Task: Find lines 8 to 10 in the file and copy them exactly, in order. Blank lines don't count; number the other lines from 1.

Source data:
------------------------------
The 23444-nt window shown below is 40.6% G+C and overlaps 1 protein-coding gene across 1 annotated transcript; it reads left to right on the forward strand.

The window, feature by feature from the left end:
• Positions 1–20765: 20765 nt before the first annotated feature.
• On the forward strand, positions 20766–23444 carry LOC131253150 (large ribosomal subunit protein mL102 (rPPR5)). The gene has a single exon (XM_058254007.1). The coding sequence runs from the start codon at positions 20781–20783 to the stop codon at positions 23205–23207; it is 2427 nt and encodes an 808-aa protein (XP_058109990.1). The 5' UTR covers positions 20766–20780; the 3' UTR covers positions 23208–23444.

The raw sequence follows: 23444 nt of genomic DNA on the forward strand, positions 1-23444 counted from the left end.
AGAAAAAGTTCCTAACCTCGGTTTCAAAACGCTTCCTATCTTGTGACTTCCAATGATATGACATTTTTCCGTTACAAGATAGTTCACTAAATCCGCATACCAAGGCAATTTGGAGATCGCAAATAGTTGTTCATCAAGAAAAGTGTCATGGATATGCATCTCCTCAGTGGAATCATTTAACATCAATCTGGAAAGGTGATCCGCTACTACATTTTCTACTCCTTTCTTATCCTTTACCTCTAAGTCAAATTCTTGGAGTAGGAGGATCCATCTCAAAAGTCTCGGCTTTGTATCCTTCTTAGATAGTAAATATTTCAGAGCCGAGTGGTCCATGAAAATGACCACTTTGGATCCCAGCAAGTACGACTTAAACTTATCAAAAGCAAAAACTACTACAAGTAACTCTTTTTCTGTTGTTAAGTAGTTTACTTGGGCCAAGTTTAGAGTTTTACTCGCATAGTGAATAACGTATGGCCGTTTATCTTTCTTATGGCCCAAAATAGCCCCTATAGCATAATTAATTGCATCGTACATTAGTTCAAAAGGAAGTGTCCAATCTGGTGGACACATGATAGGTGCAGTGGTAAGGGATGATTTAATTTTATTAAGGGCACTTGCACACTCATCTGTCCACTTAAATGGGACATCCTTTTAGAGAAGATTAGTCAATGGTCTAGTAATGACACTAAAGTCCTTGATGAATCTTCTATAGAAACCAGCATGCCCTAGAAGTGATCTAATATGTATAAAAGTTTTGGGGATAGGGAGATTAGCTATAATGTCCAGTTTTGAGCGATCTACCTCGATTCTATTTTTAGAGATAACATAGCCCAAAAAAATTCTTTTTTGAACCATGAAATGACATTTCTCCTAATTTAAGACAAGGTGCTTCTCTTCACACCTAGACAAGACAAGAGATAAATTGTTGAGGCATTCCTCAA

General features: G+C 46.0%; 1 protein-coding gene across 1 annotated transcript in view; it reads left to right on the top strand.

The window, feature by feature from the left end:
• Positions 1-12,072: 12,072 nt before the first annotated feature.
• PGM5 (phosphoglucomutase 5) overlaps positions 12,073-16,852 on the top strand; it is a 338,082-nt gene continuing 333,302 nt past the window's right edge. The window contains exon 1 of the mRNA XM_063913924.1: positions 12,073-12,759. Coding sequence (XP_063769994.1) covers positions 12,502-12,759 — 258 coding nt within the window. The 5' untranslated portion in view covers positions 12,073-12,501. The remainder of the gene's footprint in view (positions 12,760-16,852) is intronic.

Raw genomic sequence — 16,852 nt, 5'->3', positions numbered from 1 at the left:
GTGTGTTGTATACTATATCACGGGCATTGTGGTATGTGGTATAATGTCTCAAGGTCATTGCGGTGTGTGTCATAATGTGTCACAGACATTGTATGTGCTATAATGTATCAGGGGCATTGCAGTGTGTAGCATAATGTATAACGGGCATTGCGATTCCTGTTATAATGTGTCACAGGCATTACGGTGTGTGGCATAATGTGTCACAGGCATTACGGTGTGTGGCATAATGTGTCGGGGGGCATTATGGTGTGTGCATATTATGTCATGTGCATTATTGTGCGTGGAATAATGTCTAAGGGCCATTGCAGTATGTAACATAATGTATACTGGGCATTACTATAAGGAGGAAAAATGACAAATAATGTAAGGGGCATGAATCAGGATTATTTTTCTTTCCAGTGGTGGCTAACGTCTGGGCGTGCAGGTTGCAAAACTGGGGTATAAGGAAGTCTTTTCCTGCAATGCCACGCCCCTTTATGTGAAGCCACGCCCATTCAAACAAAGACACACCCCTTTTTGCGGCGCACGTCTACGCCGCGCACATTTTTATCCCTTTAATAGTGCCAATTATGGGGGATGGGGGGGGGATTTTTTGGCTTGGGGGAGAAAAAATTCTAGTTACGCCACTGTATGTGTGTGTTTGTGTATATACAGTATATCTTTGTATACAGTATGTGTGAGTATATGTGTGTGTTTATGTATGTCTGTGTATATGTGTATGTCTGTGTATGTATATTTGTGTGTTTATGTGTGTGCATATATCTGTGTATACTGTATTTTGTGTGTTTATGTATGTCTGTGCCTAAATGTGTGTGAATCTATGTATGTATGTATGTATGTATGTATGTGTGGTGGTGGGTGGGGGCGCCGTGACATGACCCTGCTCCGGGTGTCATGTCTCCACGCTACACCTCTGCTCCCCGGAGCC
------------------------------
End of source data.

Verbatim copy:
The window, feature by feature from the left end:
• Positions 1-12,072: 12,072 nt before the first annotated feature.
• PGM5 (phosphoglucomutase 5) overlaps positions 12,073-16,852 on the top strand; it is a 338,082-nt gene continuing 333,302 nt past the window's right edge. The window contains exon 1 of the mRNA XM_063913924.1: positions 12,073-12,759. Coding sequence (XP_063769994.1) covers positions 12,502-12,759 — 258 coding nt within the window. The 5' untranslated portion in view covers positions 12,073-12,501. The remainder of the gene's footprint in view (positions 12,760-16,852) is intronic.